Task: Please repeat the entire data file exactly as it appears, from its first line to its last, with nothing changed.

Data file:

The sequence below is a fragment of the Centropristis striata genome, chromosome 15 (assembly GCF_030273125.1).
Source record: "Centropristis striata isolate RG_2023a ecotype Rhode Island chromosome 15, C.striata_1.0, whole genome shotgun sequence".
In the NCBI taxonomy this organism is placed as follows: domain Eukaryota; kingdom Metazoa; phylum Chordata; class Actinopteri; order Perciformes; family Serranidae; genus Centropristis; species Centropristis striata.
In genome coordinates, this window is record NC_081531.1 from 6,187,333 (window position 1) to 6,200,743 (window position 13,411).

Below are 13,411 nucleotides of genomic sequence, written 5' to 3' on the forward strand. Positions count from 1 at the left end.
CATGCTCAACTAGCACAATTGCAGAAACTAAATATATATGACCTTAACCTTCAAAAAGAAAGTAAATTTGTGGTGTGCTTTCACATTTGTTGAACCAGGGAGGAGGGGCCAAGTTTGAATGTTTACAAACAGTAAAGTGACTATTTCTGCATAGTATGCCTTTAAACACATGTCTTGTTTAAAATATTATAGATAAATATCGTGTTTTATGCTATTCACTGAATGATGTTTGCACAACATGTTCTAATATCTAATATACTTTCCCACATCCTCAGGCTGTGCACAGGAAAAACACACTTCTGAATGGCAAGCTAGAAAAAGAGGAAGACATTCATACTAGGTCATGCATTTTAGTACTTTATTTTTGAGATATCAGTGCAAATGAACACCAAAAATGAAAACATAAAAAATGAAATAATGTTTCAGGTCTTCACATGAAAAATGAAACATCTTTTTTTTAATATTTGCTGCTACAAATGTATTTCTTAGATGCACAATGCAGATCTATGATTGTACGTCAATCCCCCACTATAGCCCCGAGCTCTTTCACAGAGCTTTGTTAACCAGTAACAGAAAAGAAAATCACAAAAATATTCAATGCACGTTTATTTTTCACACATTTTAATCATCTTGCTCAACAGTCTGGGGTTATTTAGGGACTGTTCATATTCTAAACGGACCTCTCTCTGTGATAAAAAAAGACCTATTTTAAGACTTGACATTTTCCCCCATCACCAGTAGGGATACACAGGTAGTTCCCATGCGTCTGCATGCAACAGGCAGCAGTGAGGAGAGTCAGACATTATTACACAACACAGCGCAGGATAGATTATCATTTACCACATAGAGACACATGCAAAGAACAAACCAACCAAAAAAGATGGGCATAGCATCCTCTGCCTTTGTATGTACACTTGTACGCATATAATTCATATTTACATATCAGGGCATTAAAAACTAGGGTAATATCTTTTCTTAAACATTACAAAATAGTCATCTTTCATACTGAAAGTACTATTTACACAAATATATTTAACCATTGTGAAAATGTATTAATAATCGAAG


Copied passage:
The sequence below is a fragment of the Centropristis striata genome, chromosome 15 (assembly GCF_030273125.1).
Source record: "Centropristis striata isolate RG_2023a ecotype Rhode Island chromosome 15, C.striata_1.0, whole genome shotgun sequence".
In the NCBI taxonomy this organism is placed as follows: domain Eukaryota; kingdom Metazoa; phylum Chordata; class Actinopteri; order Perciformes; family Serranidae; genus Centropristis; species Centropristis striata.
In genome coordinates, this window is record NC_081531.1 from 6,187,333 (window position 1) to 6,200,743 (window position 13,411).

Below are 13,411 nucleotides of genomic sequence, written 5' to 3' on the forward strand. Positions count from 1 at the left end.
CATGCTCAACTAGCACAATTGCAGAAACTAAATATATATGACCTTAACCTTCAAAAAGAAAGTAAATTTGTGGTGTGCTTTCACATTTGTTGAACCAGGGAGGAGGGGCCAAGTTTGAATGTTTACAAACAGTAAAGTGACTATTTCTGCATAGTATGCCTTTAAACACATGTCTTGTTTAAAATATTATAGATAAATATCGTGTTTTATGCTATTCACTGAATGATGTTTGCACAACATGTTCTAATATCTAATATACTTTCCCACATCCTCAGGCTGTGCACAGGAAAAACACACTTCTGAATGGCAAGCTAGAAAAAGAGGAAGACATTCATACTAGGTCATGCATTTTAGTACTTTATTTTTGAGATATCAGTGCAAATGAACACCAAAAATGAAAACATAAAAAATGAAATAATGTTTCAGGTCTTCACATGAAAAATGAAACATCTTTTTTTTAATATTTGCTGCTACAAATGTATTTCTTAGATGCACAATGCAGATCTATGATTGTACGTCAATCCCCCACTATAGCCCCGAGCTCTTTCACAGAGCTTTGTTAACCAGTAACAGAAAAGAAAATCACAAAAATATTCAATGCACGTTTATTTTTCACACATTTTAATCATCTTGCTCAACAGTCTGGGGTTATTTAGGGACTGTTCATATTCTAAACGGACCTCTCTCTGTGATAAAAAAAGACCTATTTTAAGACTTGACATTTTCCCCCATCACCAGTAGGGATACACAGGTAGTTCCCATGCGTCTGCATGCAACAGGCAGCAGTGAGGAGAGTCAGACATTATTACACAACACAGCGCAGGATAGATTATCATTTACCACATAGAGACACATGCAAAGAACAAACCAACCAAAAAAGATGGGCATAGCATCCTCTGCCTTTGTATGTACACTTGTACGCATATAATTCATATTTACATATCAGGGCATTAAAAACTAGGGTAATATCTTTTCTTAAACATTACAAAATAGTCATCTTTCATACTGAAAGTACTATTTACACAAATATATTTAACCATTGTGAAAATGTATTAATAATCGAAG